Marco howled again as a fleshy mass pinned him down, digging long tentacles into his spine. The creature slid into Marcos’ body, fleshy pulp dissolving until it disappeared beneath the skin.

The thing was a damn parasite.

Marco blinked and gasped for air. The pale blue tinge to his suffocating features softened to a deep russet.

Shoving the datapad in my pocket next to Herana’s image, I ripped the bow from my back and nocked an arrow.

Marco held up his hands, but a cold malice lingered where once his hazel eyes held soft affection. “You left our queen beyond the gate. Now we destroy your hive, Itharä.”

My arm shuddered as my bones lit like an arsonist’s fire. “Wha’d that thing do, Marco?”

All traces of my friend’s gentle spirit vanished. Stripping off his weapons, Marco threw them into the forge and pulled on the dead Fueler’s black armor. “Let us sacrifice these relics to…”

I knew Marco was lost.

With tears in my eyes, I disappeared into the crowd, heart aching with the loss of someone so dear. Cold loneliness gutted my soul as I escaped the treacherous city and returned to our horses on the hilly outskirts.

My father always said every heroic deed requires sacrifice. Only the promise of Herana’s face soothed the rage burning my bones. I would have done anything for Marco, but the moment my Guardian’s gentle features lit the screen, I knew I’d never look back.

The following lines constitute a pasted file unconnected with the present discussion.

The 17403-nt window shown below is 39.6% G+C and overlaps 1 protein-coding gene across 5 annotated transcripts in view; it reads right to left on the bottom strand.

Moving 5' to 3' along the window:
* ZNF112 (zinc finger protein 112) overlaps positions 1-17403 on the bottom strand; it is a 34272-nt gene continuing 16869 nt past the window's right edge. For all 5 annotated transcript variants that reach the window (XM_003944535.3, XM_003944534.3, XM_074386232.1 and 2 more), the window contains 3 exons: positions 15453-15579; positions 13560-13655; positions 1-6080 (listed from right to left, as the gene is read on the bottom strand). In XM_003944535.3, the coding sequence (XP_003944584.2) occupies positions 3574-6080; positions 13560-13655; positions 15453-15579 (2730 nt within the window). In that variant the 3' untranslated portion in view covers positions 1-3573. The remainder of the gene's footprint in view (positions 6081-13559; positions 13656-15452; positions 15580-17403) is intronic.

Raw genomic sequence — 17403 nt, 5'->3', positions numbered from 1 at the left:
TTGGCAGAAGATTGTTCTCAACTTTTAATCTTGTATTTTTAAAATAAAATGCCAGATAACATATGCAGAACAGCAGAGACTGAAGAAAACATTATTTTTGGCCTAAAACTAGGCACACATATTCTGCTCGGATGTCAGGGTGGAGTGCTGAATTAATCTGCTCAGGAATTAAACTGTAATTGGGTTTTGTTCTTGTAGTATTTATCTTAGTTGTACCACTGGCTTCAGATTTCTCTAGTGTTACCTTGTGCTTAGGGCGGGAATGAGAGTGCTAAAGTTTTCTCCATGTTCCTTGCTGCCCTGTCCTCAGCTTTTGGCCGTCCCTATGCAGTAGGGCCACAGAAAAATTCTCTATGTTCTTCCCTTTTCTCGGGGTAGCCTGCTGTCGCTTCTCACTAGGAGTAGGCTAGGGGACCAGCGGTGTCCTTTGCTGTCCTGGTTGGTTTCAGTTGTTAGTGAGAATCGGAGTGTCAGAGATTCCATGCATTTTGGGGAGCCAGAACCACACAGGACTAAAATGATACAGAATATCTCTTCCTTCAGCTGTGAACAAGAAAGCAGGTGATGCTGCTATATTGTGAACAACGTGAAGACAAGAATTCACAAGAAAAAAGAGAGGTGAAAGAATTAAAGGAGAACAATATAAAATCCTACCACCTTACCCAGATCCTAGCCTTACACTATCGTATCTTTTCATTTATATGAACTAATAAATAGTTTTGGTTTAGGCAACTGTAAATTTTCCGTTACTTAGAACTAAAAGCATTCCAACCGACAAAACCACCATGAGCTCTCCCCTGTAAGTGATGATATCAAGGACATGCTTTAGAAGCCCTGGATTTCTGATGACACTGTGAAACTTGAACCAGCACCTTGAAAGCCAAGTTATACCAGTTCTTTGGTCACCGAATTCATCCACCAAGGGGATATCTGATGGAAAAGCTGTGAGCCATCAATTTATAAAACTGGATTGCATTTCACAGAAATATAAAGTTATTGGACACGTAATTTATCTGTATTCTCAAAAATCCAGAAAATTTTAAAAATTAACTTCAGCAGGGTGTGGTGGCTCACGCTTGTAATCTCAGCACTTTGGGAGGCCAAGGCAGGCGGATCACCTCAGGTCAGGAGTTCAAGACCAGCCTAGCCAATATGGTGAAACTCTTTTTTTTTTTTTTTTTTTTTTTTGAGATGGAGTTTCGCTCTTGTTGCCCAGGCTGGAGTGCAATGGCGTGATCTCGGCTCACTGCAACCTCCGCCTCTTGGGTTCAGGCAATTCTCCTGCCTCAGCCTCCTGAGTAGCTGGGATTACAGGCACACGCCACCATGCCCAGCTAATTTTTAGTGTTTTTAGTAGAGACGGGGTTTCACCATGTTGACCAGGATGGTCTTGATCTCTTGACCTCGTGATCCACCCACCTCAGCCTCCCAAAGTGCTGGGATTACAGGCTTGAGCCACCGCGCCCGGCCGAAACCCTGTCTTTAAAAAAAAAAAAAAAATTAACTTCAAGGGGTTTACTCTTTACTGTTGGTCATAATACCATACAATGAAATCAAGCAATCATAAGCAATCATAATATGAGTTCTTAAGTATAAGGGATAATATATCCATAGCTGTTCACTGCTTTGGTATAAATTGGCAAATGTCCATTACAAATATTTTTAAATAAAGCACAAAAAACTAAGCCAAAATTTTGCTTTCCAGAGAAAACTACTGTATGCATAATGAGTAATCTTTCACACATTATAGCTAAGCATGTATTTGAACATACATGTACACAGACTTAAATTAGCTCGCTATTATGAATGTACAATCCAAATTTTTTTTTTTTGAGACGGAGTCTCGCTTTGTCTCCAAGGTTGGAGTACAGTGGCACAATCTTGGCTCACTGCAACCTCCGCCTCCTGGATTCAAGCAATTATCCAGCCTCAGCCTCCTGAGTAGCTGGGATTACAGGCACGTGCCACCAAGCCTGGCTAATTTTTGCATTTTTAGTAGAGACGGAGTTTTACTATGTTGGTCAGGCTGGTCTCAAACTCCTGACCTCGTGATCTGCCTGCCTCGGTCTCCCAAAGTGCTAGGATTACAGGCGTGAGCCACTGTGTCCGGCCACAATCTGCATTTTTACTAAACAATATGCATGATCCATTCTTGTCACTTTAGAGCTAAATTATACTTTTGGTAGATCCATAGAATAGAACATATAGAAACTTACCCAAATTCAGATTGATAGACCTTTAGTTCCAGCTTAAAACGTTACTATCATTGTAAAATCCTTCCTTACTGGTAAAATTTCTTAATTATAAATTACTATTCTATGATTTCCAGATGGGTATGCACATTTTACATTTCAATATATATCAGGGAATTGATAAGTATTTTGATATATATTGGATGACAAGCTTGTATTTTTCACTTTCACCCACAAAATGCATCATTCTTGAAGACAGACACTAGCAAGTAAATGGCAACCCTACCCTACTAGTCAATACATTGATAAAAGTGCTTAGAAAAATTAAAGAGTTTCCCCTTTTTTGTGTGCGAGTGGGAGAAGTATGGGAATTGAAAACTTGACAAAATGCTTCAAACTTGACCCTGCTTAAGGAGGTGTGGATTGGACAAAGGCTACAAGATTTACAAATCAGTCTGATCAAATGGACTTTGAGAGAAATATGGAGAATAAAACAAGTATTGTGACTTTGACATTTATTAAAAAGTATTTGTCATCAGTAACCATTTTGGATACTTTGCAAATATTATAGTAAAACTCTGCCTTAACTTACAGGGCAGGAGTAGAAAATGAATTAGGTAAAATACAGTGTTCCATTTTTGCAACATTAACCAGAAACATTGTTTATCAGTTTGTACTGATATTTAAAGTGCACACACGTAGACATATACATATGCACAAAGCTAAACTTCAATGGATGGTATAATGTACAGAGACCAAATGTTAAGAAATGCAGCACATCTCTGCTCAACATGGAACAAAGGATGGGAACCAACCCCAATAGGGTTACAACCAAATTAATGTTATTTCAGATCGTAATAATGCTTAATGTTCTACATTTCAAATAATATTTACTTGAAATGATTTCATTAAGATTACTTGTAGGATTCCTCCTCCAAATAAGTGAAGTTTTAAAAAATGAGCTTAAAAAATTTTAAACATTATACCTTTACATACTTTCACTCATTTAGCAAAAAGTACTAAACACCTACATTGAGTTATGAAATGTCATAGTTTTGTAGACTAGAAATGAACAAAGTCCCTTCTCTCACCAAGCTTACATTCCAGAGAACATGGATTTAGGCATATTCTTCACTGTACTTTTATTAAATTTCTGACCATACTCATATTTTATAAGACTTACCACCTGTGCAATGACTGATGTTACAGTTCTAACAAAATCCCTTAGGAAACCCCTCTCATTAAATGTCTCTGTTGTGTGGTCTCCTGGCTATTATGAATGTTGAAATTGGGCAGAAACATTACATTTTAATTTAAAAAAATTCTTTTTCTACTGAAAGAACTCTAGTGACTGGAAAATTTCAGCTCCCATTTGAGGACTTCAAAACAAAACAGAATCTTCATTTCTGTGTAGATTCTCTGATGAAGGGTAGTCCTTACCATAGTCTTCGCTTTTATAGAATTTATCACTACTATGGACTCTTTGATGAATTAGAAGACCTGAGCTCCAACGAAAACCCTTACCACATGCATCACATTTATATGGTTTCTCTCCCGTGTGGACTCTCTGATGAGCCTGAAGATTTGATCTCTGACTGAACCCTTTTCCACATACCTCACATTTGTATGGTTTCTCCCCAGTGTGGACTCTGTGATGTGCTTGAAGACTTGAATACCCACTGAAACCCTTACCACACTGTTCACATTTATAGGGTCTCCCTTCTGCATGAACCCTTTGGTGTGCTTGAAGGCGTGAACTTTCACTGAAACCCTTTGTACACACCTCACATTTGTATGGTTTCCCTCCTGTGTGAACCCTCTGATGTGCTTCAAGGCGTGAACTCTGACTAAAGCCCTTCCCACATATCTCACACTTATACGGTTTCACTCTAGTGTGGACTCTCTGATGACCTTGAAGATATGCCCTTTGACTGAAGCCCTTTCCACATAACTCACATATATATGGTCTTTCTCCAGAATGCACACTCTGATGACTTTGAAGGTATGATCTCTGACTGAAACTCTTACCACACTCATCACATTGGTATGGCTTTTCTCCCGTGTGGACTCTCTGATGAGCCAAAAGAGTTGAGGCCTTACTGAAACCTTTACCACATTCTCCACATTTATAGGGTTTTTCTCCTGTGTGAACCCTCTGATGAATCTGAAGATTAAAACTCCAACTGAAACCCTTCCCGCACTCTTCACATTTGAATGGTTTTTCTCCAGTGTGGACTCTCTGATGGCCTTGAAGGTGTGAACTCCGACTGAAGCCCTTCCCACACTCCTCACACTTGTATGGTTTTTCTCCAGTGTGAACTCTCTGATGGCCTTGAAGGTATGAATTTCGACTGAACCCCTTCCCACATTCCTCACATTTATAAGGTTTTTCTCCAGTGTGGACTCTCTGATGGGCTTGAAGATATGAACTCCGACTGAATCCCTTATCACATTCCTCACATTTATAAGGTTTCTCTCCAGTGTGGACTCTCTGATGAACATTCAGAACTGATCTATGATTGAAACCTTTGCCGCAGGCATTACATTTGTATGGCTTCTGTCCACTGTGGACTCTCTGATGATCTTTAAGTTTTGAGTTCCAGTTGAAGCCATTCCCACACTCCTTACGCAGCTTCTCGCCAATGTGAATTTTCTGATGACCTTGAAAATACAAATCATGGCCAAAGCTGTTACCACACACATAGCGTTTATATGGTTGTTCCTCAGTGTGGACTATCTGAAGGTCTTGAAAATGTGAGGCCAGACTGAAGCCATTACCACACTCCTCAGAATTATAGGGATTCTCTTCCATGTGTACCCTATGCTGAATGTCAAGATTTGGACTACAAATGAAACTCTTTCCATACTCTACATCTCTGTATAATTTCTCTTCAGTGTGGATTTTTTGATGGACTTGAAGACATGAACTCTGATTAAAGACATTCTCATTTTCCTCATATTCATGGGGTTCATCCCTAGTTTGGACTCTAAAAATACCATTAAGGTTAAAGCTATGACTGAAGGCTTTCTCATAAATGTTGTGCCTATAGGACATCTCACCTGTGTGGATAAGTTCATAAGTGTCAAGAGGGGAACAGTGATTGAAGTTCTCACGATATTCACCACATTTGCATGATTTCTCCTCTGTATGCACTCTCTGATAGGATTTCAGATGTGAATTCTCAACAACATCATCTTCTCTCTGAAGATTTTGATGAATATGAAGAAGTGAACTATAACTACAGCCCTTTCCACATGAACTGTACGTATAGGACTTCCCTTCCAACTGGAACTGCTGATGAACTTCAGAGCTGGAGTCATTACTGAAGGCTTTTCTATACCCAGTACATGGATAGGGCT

Marco was in the great between now, and soon he would find a new life. Maybe we’d meet again in the future, but as I released his mare into the wild, the fire in me let go of him and focused on the Guardian I was desperate to find.

There was no path back home to the old starship, but I could search every inch of this world for her. Mounting my clouded gray, I turned north toward the jungle where four suns burned bright beyond the horizon.

A zankata cawed from a leafless oak, no doubt long dead since someone turned the sky hologram to constant night over the hive queen’s city. The crow-like bird was a reminder of the next step in my journey. Time to search for the real Herana and to do that I must find the beginning.